That is also not true. Not even close. Sullivan was born in a modest 2,000-square-foot house with a five siblings crowding the bedrooms. His father built a company from scratch, employed hundreds of Americans, and was generous with his fortune — so well that he earned the highest award given by the Jewish community of Cleveland, Ohio for his community service. Tom Sullivan gave away much of what he had earned to philanthropic causes in his hometown.
Tom Sullivan and his late wife, Sandy, started modestly in life but became well-known philanthropists, and were the lead donors to the nonprofit Menorah Park Center in Cleveland, which was designed to serve the Jewish senior community.
Sullivan’s family also has a long record of military service, one that is continued by Sen. Sullivan to this day as a Marine Corps reservist, the only active Marine Corps member of the Senate. He’s been in the Marine Corps / Reserve since 1993 and served in Afghanistan dismantling terrorist networks.
Gross, overreaching for nearly the last time, called Sullivan an anti-Semite because of an ad Sullivan’s side ran concerning the massive amounts of Outside dollars Gross had, many millions coming from NY Sen. Chuck Schumer.
While Gross was calling Sullivan an anti-Semite, a coward, and corrupt son of a billionaire, Sullivan’s father was gravely ill and is, at this writing, not expected to live much longer.
Some Alaskans wondered why, when Gross attacked Sullivan as corrupt, and attacked Sullivan’s family as he did, the favor was not returned.
It could have been, but Sullivan and others took the high road.
Gross’ father, Avrum Gross, whom Al referred to often during the campaign to shore up his “Alaska-born credentials,” was more than just an attorney general for Alaska. He was a hippie lawyer, a well-known drug abuser and alcoholic in Juneau, and he had proclivities that are just not ripe for telling, since one should not speak ill of the dead.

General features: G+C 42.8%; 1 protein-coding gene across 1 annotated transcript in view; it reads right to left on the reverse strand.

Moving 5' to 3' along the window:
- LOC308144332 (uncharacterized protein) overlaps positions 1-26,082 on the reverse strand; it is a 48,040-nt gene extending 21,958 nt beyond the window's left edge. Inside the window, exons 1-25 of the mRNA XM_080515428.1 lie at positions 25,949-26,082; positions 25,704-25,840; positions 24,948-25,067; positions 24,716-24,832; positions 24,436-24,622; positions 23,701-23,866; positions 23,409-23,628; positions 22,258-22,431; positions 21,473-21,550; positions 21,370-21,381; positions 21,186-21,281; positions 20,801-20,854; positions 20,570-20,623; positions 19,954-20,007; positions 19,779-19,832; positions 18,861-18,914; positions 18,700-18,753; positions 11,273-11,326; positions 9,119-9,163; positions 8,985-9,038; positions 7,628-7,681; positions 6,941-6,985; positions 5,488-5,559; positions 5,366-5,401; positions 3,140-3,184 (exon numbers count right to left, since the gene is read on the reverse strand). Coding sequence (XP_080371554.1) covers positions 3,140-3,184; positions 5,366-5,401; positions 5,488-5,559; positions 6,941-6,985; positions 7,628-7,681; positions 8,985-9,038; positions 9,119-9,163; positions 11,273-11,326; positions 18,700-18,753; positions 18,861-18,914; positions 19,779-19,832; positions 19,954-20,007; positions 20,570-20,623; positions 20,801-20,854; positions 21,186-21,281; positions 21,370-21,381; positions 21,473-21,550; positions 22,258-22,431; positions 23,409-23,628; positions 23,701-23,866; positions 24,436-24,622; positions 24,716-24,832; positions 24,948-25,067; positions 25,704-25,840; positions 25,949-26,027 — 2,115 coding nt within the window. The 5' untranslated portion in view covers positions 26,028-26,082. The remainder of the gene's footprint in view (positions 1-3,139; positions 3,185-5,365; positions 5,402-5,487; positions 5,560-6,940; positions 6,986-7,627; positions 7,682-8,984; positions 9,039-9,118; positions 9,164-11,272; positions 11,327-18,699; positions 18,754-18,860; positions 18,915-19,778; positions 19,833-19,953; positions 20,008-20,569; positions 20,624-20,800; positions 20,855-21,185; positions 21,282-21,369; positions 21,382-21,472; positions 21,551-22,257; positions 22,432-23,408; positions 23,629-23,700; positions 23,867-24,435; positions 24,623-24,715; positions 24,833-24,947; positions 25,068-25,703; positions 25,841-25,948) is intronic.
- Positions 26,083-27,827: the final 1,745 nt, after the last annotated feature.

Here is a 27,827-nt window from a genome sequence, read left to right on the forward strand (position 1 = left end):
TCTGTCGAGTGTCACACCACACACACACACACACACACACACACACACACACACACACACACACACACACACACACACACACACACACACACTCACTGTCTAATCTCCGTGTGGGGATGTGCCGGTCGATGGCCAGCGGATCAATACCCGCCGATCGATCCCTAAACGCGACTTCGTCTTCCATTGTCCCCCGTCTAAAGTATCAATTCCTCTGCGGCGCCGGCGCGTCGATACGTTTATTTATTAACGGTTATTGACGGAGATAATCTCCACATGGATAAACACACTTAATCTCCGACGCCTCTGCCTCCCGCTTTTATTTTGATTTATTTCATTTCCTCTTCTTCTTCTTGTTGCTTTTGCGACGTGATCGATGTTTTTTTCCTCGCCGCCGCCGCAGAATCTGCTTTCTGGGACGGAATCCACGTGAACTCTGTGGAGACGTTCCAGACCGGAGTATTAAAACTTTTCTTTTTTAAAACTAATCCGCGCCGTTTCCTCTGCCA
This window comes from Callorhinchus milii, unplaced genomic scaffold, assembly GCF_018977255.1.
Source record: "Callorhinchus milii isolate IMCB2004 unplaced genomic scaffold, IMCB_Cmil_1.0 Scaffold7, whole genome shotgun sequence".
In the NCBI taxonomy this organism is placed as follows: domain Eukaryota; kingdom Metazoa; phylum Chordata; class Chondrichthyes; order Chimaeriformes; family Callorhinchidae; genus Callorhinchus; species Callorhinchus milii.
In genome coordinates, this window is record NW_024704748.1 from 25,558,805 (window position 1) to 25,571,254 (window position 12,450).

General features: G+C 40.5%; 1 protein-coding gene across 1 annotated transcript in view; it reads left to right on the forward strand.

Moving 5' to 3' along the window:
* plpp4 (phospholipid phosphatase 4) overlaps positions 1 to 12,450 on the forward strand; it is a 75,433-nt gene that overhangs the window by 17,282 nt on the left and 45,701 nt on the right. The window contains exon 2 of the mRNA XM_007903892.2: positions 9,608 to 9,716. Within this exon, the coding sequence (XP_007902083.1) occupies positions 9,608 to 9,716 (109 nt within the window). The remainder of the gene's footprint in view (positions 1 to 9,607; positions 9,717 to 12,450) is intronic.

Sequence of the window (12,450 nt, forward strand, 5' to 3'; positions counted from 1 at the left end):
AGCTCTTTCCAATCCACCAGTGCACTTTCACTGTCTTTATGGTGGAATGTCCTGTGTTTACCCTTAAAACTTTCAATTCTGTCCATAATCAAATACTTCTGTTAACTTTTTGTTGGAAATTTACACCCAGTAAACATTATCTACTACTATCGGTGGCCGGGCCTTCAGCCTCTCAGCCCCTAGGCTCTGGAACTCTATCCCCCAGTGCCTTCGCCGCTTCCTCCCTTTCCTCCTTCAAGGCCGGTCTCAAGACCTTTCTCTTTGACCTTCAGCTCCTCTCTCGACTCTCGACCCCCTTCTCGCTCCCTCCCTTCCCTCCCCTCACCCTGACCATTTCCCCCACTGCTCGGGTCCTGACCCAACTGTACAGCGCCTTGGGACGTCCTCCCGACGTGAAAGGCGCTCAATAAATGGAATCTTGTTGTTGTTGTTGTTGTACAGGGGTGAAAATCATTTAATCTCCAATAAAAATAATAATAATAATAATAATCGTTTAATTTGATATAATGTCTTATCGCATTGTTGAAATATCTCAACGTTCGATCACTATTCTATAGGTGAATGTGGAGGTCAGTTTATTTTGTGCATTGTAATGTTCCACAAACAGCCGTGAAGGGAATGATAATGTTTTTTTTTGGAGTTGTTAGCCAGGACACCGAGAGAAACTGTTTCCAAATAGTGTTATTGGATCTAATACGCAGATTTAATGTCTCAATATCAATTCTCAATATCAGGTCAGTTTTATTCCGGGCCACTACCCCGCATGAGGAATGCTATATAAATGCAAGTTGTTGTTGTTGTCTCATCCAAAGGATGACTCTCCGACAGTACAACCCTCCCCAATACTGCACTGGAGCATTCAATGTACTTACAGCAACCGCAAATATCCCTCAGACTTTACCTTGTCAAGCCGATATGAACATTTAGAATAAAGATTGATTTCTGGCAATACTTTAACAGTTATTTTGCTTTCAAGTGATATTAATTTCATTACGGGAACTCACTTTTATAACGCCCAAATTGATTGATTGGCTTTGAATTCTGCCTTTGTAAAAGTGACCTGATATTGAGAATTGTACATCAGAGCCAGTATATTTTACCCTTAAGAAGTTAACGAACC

Gross, who ran on a health care platform, is known by only a few around him to be a heavy smoker. His campaign ads said, “it’s time to send a doctor to the Senate.” The smoking doctor.
While Gross pounded on Sullivan’s upbringing and father’s business interests, Sullivan never brought up any of Gross’ family history.
At this writing, Gross has not yet conceded the race, although the math just doesn’t work for him any longer. With 66,000 votes left to be counted, Gross would have to get 95 percent of them to win. He went quiet on Twitter two days ago, after wishing everyone a happy Veterans Day. The day before that, he wrote that he still could win.
He did make his mark, even if he didn’t win. The ugliness and dishonesty Gross engaged in during his campaign for Senate set the bar lower than it’s ever been in Alaska politics.
Alaskans, however, saw through it. For all his tens of millions, Gross performed worse than Alyse Galvin in her run against Don Young, and even worse than Joe Biden did with Alaskans.
Sullivan got more votes than any other statewide candidate this year by sticking as much as possible to the high road. As they say, maybe the good guys don’t always finish last.